Many students at Mount Vernon Exploratory School enjoyed a special school day Wednesday, complete with comfy pajamas and an Italian ice. The best part? It was to help a fellow classmate.
Cailen Rundles, a third-grade student at Mount Vernon, was diagnosed almost a year ago with Chiari malformation syndrome, a neurological disorder where the brain descends out of the skull and into the spinal area, said Principal Connie Daniels.
“It’s an unusual diagnosis. He started having symptoms and they just got progressively worse,” she said. “He started out with headaches and then other (symptoms) started coming in, so they started taking him to specialists besides his pediatrician. ...They finally found a surgeon in Augusta that was willing to do the corrective surgery. It was difficult for them to find a willing surgeon. It’s a dangerous surgery, risky.”
Rundles is still at Children’s Hospital of Georgia in Augusta, where Daniels said he underwent surgery Tuesday and may face additional operations.
“(He’s) sweet, a very sweet student,” Daniels said. “Everybody loves him.”
When news of Rundles’ condition hit, plans to assist the family immediately began to form through the administration and Parent Teacher Organization, which then approached the school’s student council, a group of student representatives from third through fifth grades elected by their peers.
“At our meeting last month, they asked if the student council would like to sponsor some type of fundraiser to offset medical costs for Cailen’s family,” said Jordan Frobos, fourth-grade teacher representative and sponsor for the student council. “And they jumped right on board and brainstormed some ideas and thought about things that would probably raise the most money.”
The result was the plan to have students donate any amount of money in order to wear pajamas to school on Wednesday, with proceeds going to Rundles’ family for medical expenses.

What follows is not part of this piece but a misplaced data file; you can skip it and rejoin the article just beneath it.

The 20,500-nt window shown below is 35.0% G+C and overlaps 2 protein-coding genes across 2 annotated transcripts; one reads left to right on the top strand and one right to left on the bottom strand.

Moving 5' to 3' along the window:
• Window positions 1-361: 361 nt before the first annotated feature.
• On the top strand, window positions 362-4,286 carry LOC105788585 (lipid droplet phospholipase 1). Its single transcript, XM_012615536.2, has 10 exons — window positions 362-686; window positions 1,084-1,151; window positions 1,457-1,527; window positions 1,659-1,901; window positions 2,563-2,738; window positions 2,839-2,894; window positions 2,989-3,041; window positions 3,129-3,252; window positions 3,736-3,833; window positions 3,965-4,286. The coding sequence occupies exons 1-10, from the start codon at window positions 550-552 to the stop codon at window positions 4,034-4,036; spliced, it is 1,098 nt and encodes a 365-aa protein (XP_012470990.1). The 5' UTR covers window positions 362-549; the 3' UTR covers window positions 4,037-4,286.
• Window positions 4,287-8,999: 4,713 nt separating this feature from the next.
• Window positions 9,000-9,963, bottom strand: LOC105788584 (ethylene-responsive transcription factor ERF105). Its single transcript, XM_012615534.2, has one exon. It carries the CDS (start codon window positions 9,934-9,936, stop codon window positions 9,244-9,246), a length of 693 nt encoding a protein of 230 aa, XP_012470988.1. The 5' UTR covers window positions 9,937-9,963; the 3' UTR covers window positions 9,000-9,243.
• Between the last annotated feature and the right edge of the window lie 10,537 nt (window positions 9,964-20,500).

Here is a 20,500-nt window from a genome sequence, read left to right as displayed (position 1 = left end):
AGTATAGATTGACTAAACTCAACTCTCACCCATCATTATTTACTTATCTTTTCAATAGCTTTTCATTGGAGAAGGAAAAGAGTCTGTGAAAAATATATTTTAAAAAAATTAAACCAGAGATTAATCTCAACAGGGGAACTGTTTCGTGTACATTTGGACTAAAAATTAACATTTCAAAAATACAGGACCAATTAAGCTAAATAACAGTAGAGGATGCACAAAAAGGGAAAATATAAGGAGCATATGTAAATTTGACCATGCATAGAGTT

“A lot of kids think that pajama day is really fun and the kids like doing it, so we wanted to have something that the kids like doing, but also doing it for a cause at the same time,” said 11-year old student council President Roman Yaskulka.
Vice President James Bennett, a fourth-grader, said the group had to be at school “really early” to help prepare for the event.
“It was really hard waking up. We all met in the media center and they told us what classrooms to go to and whenever a kid would walk by, we would take their money and give them a stamp and then they could go back to class (in pajamas). I think we raised a lot of money,” Bennett said.
Henry Grimsley, treasurer and a student in Rundles’ third-grade class, said they had brainstormed some other ideas for a fundraiser, such as “eating out on the pavilion or having a chewing gum day,” but pajamas won out in the end, adding he saw Angry Birds pajamas on some students.
The student council also worked together to create a title for the cause, eventually settling on “Caring for Cailen.”
“I think that there’s a realization that for the school community, that the school is another home and it’s another family, so when one of our own is in need, it doesn’t take much for us to kind of rally around,” said Funmi Oke, fifth-grade teacher representative and sponsor for the student council.
The student council, in partnership with parent volunteers and Bruster’s, sponsored an event to sell Italian blue ice to benefit Rundles’ family.
Gwen Hawn, PTO president and parent volunteer, said the number of orders surpassed expectations.
“We’ve had a great turnout and success as far as the parents and children and (those) that have sent in extra donations,” Hawn said. “Our wonderful parent volunteers helped deliver it to classrooms and lunchrooms. ... So throughout the day, the children are going to have it, thinking of Cailen ... while they’re wearing their pajamas. It’s an all-day event.”
Daniels added that she hoped to get some pictures of the day’s festivities and send them to Rundles’ mother, Emily Burnett, who is in Augusta with her son.
“His father and I are so grateful for everything that Mount Vernon staff, students and parents are doing for Cailen and us,” Burnett said. “We can’t thank them enough for everything. We are so grateful to live in such a loving and supportive community.”